Samsung C24RG50 curved 144Hz Full HD VA modelAs an Amazon Associate I earn from qualifying purchases made using the “Buy” button at the bottom of this post. Where possible, you'll be redirected to your nearest store. Further information on supporting our work.
For users interested in strong all-round performance without breaking the bank, models like the AOC C24G1 and Samsung C24FG70/73 can be rather appealing. The Samsung C24RG50 (or LC24RG50 of the CRG5 series, with various additional regional suffixes) offers an alternative. The styling adopted is similar at first glance to the CFG73 series, with a Y-shaped. The bezels are single stage matte black plastic (i.e. cover the panel border almost entirely), whilst the OSD (On Screen Display) is controlled by a joystick (JOG button) at the rear, towards the right side as viewed from the front. The stand is tilt-only and somewhat shallower (less of a desk depth hog) than on the older models.
The monitor uses a 23.5” Samsung SVA (‘Super’ Vertical Alignment) panel with a 1800R curve. This is similar to the older Samsung models, but not quite as steep as the curve on the AOC variant. It is enough to give only a very mild effect, drawing you into the experience a little more but not really changing the overall viewing experience very much. A light matte anti-glare screen surface is employed, whilst the monitor sports a static contrast of 3000:1 and 178°/178° viewing angles. 8-bit colour is supported, whilst a flicker-free WLED backlight is used. This offers ~sRGB colour space coverage like the AOC model, rather than the extension beyond this offered by the CFG70/73’s Quantum Dot solution. A 144Hz refresh rate is offered, with support for Adaptive-Sync and hence AMD FreeSync (48 – 144Hz via DP or HDMI). The monitor also includes a ‘Low Input Lag’ mode to minimise latency and a ‘Refresh Rate Optimizor’ that is designed to allow selection of the refresh rate on the monitor itself. In our experience this is often unreliable, however.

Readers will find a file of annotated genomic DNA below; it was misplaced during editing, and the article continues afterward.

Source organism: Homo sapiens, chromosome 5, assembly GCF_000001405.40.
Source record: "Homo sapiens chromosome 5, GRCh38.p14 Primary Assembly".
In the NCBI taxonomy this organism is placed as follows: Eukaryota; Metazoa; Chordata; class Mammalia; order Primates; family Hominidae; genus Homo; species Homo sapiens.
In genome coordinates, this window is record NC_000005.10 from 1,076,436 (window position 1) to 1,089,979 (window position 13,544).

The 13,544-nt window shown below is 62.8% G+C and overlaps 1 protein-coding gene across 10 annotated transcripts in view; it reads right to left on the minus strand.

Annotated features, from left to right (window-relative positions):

A ‘Black Equalizer’ feature is also available which is designed to enhance dark shade visibility for a competitive edge and there are some Low Blue Light (‘LBL’) settings including ‘Eye Saver Mode’ to aid relaxing viewing. A 4ms grey to grey response time is specified, which should as usual be approached with caution. There is no mention of an MPRT response time or a strobe backlight function of any sort, so it’s best to assume this monitor doesn’t have such a feature. As noted earlier, the stand is tilt-only. It attaches to the screen towards the bottom, at the rear. There is no provision for VESA mounting, unfortunately. The ports are down-firing and include; DP 1.2a, 2 HDMI 1.4 ports, a 3.5mm headphone jack and DC power input (external ‘power brick’).
Further information can be found on the manufacturer’s website. The monitor is available for around $250.